Include international collaborations more prominently
in the plan.
Consider how to augment the bi-directional sabbaticals
of senior level professors and NCAR scientists.
Address more fully the question of what our science
can contribute to society and emphasize it more strongly at the end
of the strategic plan.
Consider ways to emphasize how the universities and
NCAR can form stronger alliances.
It was moved and seconded to approve the NCAR strategic plan
in substance, and incorporating modifications as suggested by the Board
in the next draft. One Board member questioned the necessity of
Board approval for the strategic plan. Cliff Jacobs reminded the Board
that NSF provides funding to UCAR to manage NCAR, thus the UCAR Board
has a strong oversight responsibility. Anthes added that it's critical
that the Board approves and oversees the direction of NCAR’s scientific
activities for the UCAR Members as well. The question was called.
The majority of Board members present approved the plan; there was one
Chairman Brown thanked Killeen, his staff and the scientists and
external collaborators who participated in the development of the new
5. TREASURER’S REPORT
In Treasurer Patricia Woodworth’s absence, Vice President for Finance
and Administration Kathryn Schmoll presented the Consolidated Statement
of Funding and Expenditures for the first 11 months of FY 2001. She
reviewed the program funding and expenditures/commitments noting that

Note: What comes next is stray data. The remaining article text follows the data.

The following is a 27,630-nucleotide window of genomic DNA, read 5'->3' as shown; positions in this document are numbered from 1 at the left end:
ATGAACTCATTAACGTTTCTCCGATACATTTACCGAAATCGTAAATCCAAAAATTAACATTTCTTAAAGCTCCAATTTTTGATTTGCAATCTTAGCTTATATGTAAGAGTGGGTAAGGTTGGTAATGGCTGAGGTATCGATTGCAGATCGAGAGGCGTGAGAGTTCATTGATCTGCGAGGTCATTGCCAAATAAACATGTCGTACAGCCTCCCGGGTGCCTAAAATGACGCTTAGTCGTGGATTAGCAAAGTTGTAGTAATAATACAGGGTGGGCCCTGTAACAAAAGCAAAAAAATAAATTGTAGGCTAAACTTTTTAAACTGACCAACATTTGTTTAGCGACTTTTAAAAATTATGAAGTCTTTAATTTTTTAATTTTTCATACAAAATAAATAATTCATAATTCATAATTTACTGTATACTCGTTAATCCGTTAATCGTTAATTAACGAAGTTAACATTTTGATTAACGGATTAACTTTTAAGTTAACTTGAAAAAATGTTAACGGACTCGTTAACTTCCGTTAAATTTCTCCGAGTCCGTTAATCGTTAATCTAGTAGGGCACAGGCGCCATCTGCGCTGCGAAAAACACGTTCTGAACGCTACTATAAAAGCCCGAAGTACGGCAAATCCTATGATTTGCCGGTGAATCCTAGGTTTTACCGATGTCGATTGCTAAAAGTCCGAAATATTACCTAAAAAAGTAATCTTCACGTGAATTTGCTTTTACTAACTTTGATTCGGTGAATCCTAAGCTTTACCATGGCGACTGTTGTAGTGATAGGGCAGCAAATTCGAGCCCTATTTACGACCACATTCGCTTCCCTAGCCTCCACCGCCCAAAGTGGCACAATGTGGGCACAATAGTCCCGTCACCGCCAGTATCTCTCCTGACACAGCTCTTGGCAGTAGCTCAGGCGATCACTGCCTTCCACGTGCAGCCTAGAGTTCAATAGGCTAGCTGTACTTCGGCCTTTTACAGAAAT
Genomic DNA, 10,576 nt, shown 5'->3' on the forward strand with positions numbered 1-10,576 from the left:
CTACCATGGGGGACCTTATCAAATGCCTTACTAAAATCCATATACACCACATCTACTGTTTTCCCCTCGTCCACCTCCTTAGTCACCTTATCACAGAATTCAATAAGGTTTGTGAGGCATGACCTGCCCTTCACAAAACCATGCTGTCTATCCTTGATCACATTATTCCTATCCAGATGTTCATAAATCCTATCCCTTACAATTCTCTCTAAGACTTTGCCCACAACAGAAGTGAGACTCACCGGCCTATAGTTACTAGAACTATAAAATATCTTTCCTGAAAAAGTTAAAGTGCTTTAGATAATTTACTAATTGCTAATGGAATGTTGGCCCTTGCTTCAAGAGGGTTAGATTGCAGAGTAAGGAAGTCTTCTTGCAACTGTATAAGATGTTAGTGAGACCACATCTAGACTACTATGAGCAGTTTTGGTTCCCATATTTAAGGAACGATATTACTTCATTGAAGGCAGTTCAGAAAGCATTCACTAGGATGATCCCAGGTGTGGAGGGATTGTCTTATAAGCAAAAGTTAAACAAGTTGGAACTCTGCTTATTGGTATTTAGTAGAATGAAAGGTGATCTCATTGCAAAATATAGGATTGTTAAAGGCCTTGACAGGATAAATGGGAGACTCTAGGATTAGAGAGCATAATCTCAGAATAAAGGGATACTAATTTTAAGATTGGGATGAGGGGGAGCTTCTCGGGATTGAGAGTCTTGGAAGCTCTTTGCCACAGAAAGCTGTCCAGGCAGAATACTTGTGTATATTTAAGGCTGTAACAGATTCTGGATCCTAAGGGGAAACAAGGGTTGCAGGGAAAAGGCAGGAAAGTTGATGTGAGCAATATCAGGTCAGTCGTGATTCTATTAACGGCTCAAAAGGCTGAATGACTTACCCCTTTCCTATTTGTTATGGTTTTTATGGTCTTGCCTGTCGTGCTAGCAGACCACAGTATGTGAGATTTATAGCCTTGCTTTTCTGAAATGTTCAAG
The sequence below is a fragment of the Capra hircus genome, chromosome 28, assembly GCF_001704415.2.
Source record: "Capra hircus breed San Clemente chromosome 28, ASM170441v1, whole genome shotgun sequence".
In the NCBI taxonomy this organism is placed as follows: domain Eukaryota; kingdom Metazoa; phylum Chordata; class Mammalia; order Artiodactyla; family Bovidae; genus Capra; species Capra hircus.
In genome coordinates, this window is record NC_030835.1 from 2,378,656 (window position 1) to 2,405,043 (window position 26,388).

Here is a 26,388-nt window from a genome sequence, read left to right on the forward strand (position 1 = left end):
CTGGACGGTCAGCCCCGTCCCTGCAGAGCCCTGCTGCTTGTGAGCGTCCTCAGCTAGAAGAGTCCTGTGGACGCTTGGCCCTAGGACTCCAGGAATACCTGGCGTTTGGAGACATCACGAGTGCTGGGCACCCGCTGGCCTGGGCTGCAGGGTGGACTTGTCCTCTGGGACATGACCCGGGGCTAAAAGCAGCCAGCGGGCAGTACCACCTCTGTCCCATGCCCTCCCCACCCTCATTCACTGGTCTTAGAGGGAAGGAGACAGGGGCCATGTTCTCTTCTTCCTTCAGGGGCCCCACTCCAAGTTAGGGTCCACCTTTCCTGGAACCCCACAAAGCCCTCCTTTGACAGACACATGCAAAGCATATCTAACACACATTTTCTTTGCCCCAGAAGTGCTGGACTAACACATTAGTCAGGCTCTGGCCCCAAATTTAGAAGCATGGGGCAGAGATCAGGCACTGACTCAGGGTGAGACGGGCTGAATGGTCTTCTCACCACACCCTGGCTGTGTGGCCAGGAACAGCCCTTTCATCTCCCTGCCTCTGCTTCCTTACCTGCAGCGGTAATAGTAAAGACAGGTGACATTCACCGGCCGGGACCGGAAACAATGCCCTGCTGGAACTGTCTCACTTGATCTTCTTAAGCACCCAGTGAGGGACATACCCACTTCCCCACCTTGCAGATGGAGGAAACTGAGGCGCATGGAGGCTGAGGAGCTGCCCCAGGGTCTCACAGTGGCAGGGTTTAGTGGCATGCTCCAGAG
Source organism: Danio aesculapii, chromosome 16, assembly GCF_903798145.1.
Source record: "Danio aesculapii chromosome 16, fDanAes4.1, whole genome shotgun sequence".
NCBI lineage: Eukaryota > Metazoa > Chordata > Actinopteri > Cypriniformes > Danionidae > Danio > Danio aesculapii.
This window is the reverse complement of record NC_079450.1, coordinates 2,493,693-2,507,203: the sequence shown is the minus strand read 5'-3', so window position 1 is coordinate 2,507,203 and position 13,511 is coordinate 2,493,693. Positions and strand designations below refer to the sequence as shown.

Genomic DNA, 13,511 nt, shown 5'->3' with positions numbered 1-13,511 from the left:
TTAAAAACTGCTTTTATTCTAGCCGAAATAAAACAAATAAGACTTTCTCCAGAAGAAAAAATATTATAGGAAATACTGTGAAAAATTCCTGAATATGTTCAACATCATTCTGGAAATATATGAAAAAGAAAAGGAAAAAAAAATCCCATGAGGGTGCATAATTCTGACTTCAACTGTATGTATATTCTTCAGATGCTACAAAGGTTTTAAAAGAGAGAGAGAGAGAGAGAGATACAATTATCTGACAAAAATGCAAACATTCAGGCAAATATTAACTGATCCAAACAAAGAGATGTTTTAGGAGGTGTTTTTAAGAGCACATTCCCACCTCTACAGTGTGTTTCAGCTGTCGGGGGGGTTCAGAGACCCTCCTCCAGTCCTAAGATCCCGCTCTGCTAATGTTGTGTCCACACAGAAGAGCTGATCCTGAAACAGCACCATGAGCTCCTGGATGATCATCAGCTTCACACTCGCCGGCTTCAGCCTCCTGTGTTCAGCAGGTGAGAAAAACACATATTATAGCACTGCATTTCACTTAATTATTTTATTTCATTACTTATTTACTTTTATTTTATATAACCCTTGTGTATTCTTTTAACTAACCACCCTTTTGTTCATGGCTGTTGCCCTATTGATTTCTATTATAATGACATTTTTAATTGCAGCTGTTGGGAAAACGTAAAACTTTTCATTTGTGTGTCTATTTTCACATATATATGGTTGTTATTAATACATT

a significant amount of funding has been received late in the fiscal
year 2001; over $45M in funding arrived in September. The general fund
should end up close to projections, once the fiscal year is closed out.
And "while revenues were not as high as anticipated, neither were
the expenses". Investments have been better or close to those with
whom we compare, although the market volatility has had an impact. Schmoll
acknowledged that the Science Store’s profits are not as high as projected,
but she also noted that tourism has been down significantly, even before
the 11 September tragedy. When the Science Store was created, UCAR management
anticipated a gradual increase in its profits and gave it three years
to get established. It was moved, seconded, and passed to accept
the Treasurer’s report.
6. POLICY APPROVAL
Schmoll referred to the proposed policy on sexual harassment and
noted several reasons for having a specific policy on this issue. Although
a number of UCAR policies refer to sexual harassment, there is not one
specifically addressing it. Thus the Trustees are asked to review and
approve the proposed policy, which was sent to them in advance of the
meeting. It was moved, seconded, and passed to approve the sexual
harassment policy. The new policy will now be forwarded to the
NSF for their approval.
7. UCAR PRESIDENT’S REPORT
UCAR President Rick Anthes thanked the Board members for traveling
to Boulder during this time of uncertainty and turmoil and also thanked
them for their input at these meetings. After reminding the Board that
his and the NCAR and UOP Director’s full written reports could be viewed